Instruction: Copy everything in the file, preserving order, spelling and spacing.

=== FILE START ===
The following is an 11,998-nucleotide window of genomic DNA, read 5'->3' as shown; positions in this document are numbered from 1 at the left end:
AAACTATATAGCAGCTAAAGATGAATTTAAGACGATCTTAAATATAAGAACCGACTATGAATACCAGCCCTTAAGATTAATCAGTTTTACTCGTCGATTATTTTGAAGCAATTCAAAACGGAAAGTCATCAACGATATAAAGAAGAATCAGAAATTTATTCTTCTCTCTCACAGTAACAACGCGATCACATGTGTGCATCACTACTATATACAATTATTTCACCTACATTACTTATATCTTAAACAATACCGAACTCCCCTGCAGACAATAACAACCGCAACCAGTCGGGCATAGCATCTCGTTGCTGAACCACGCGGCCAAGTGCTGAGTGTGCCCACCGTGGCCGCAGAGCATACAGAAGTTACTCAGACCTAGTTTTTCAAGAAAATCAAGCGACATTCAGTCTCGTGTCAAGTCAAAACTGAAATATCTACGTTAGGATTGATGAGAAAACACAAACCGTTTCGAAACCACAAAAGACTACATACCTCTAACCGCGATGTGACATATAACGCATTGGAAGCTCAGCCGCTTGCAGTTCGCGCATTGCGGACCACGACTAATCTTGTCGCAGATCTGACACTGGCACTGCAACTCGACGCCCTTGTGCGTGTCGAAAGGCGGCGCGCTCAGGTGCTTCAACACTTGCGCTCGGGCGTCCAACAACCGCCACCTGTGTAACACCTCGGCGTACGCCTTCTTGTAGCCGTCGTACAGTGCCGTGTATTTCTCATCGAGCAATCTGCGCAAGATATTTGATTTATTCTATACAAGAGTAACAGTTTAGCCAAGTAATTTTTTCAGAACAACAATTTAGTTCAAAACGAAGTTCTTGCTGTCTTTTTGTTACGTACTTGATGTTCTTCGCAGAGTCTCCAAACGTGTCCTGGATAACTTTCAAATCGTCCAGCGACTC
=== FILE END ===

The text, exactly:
The following is an 11,998-nucleotide window of genomic DNA, read 5'->3' as shown; positions in this document are numbered from 1 at the left end:
AAACTATATAGCAGCTAAAGATGAATTTAAGACGATCTTAAATATAAGAACCGACTATGAATACCAGCCCTTAAGATTAATCAGTTTTACTCGTCGATTATTTTGAAGCAATTCAAAACGGAAAGTCATCAACGATATAAAGAAGAATCAGAAATTTATTCTTCTCTCTCACAGTAACAACGCGATCACATGTGTGCATCACTACTATATACAATTATTTCACCTACATTACTTATATCTTAAACAATACCGAACTCCCCTGCAGACAATAACAACCGCAACCAGTCGGGCATAGCATCTCGTTGCTGAACCACGCGGCCAAGTGCTGAGTGTGCCCACCGTGGCCGCAGAGCATACAGAAGTTACTCAGACCTAGTTTTTCAAGAAAATCAAGCGACATTCAGTCTCGTGTCAAGTCAAAACTGAAATATCTACGTTAGGATTGATGAGAAAACACAAACCGTTTCGAAACCACAAAAGACTACATACCTCTAACCGCGATGTGACATATAACGCATTGGAAGCTCAGCCGCTTGCAGTTCGCGCATTGCGGACCACGACTAATCTTGTCGCAGATCTGACACTGGCACTGCAACTCGACGCCCTTGTGCGTGTCGAAAGGCGGCGCGCTCAGGTGCTTCAACACTTGCGCTCGGGCGTCCAACAACCGCCACCTGTGTAACACCTCGGCGTACGCCTTCTTGTAGCCGTCGTACAGTGCCGTGTATTTCTCATCGAGCAATCTGCGCAAGATATTTGATTTATTCTATACAAGAGTAACAGTTTAGCCAAGTAATTTTTTCAGAACAACAATTTAGTTCAAAACGAAGTTCTTGCTGTCTTTTTGTTACGTACTTGATGTTCTTCGCAGAGTCTCCAAACGTGTCCTGGATAACTTTCAAATCGTCCAGCGACTC